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Monday, October 8, 2007

Baked Potato Soup



Some recipes add variety to your palate and nothing more, but some recipes become instant family classics. This recipe was an immediate classic in our home: pure comfort in a bowl, perfect to ward off the chill of autumn. I actually developed this recipe as a comforting, all-natural meal that I gave to a friend undergoing chemotherapy treatment for breast cancer. When I prepared it for her, I used all organic ingredients, because people in chemotherapy often have increased sensitivity to unnatural ingredients or additives. She loved it. After I gave her the soup, I made it again and this time added beer. The addition of the wheat ale really took this comfort food into the stratosphere. I gave a bowl to my husband, garnished with baby green onions. His reaction? He was beside himself. The actual quote was, "Holy $#!?. Please tell me you wrote this down. This is incredible."

I'm submitting this recipe for the two year anniversary edition of Weekend Herb Blogging, hosted by Kalyn's Kitchen. Potato isn't the world's most unique vegetable, but it is certainly a favorite, with a well deserved association with comfort. My herb is a garnish of chopped baby green onion. So here you have it. A natural, flavorful, bowl of pure comfort.

Ingredients

*A note on brands: The specific brands used in cooking can affect the taste. This is simply true, and it is more true of some elements (like beer and chicken stock) than others (like milk). I am loathe to recommend particular products, because I don't want to jeopardize the implicit trust we have, namely that I'm offering you delicious food motivated by nothing but the desire to create the best taste. So let me say I am not being paid to recommend any particular brand of product. I just want to let you know what I actually used, because it was glorious when I put it all together. For the chicken stock I used an organic low sodium brand available at Whole Foods. The ale was Goose Island 312 urban wheat ale. Goose Island is a local brewery in Chicago, and in my experience their products are particularly good when used in savory dishes.


2 large baking potatoes
1 stalk celery, approx 3/4 cups chopped
1 medium carrot, approx 3/4 cups chopped
8 oz yellow onion, approx 1.5 cups chopped
4 Tbsp butter
1⁄2 C milk
2 heaping Tbsp flour
1 Cup Fontina cheese
1/2 – 1 Cup chicken stock* or milk
1 Cup ale-style beer*
salt and pepper to taste


First prick potatoes with a fork and bake in the oven in their skins. Approximately 45 minutes. When they are soft, remove from oven, allow to cool slightly, remove skin and cube potatoes.

Roughly chop the celery, onion and carrot. These three elements, in these proportions, are the makings for the classic French mirepoix, a combination of aromatics. Saute in butter. Allow them to rest in place slightly to develop browned (but not blackened) edges. This caramelizes the natural sugars in the vegetables and deepens the flavor. When the onions are beginning to be translucent, add flour and stir (to form a roux). Allow to cook approx 3-5 min until the flour slightly browns.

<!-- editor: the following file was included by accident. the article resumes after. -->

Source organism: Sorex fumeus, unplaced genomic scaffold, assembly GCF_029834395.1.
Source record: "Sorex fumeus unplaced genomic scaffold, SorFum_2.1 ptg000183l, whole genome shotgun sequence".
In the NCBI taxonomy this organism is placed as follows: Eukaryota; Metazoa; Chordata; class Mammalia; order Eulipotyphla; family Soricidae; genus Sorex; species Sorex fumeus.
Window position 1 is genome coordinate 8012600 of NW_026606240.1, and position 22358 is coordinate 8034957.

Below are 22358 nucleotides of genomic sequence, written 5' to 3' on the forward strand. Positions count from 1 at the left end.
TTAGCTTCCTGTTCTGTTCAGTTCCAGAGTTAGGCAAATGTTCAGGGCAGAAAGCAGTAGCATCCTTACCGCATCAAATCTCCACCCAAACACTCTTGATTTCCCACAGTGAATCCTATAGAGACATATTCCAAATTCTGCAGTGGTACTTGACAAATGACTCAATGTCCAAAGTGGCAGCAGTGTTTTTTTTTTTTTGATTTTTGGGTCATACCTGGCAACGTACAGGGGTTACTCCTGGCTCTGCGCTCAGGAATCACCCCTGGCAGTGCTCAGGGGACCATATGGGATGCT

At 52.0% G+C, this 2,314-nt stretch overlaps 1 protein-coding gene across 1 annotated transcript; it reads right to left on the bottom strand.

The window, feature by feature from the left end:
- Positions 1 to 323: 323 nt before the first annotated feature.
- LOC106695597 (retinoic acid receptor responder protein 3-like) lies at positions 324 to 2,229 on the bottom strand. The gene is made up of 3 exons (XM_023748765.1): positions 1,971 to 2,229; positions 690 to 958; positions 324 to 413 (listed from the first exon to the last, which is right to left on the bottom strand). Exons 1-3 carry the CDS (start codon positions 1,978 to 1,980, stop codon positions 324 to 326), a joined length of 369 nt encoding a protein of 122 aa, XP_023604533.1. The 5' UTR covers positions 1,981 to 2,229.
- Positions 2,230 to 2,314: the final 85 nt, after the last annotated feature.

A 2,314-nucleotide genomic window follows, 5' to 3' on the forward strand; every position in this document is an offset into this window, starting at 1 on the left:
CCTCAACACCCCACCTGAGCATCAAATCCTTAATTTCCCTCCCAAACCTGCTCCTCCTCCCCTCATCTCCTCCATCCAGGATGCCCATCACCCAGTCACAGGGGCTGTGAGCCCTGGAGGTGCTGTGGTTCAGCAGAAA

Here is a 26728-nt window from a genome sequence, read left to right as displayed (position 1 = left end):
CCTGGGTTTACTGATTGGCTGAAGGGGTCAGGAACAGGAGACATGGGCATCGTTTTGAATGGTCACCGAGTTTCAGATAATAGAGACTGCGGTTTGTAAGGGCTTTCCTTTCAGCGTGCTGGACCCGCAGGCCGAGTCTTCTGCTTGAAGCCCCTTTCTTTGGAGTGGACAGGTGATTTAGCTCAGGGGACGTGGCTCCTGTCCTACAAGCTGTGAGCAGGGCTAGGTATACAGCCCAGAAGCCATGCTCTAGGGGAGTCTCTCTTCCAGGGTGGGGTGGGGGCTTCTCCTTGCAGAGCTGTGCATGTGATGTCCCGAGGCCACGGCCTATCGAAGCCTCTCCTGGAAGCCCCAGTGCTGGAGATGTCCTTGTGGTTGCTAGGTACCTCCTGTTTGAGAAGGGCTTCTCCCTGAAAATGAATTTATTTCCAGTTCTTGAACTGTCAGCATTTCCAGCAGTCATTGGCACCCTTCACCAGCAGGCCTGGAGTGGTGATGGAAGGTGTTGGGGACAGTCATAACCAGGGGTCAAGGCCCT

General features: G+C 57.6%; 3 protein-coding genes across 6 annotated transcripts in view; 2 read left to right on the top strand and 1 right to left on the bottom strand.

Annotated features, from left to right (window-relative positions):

What is Mirepoix?

This dish begins with a basic French mirepoix. Mirepoix is a combination of chopped aromatics. The most classic version contains onions, carrots, and celery in a 2:1:1 ratio.


Remove from heat, add milk and stir to incorporate.

When the roux is well incorporated into the milk (no visible lumps of flour), add finely shredded cheese. Stir well. Return to a moderate flame, stirring constantly to melt cheese.

Blend with a hand held blender to desired smoothness. Some like fully pureed, while others like some chunks of potato. You may even choose to reserve 1/4 of the cubed baked potato to add as a garnish after fully pureeing the rest of the soup. At this point, the mixture will be very thick.

Five minutes before serving, add beer. Stir. Add chicken broth or additional milk until it reaches your desired consistency.

Garnish as desired. Recommended garnishes: finely chopped green onions, lightly pan-crisped pancetta, sour cream, or chives.

Makes 8 first-course servings (without garnishes). Nutritional Information (per serving): 210 calories, 10 g fat, 3 g fiber

Lighten up...


I happen to be of the opinion that this soup as written is a worthwhile indulgence worth every calorie in it. However, if you want to improve the Nutritional Information to decrease fat and calories, you can reduce the cheese and butter. Using 3 Tbsp butter and 2/3 C cheese gives you: 175 calories, 7.5 g fat, and 3 g fiber per serving.


3 comments:

Kalyn said...

It sounds like the ultimate comfort food. Potato soup like this was something I always loved when my mother made it (without the beer of course!) Your version sounds just fabulous. Great recipe instructions too! Thanks for helping celebrate 2 years of WHB!

Erin said...

Thanks so much Kalyn. If you have a favorite already you should really try adding a touch of beer. I was pleasantly surprised by how much complexity and depth it added.

Helene said...

A must try for winter season. Will mark ist. :)

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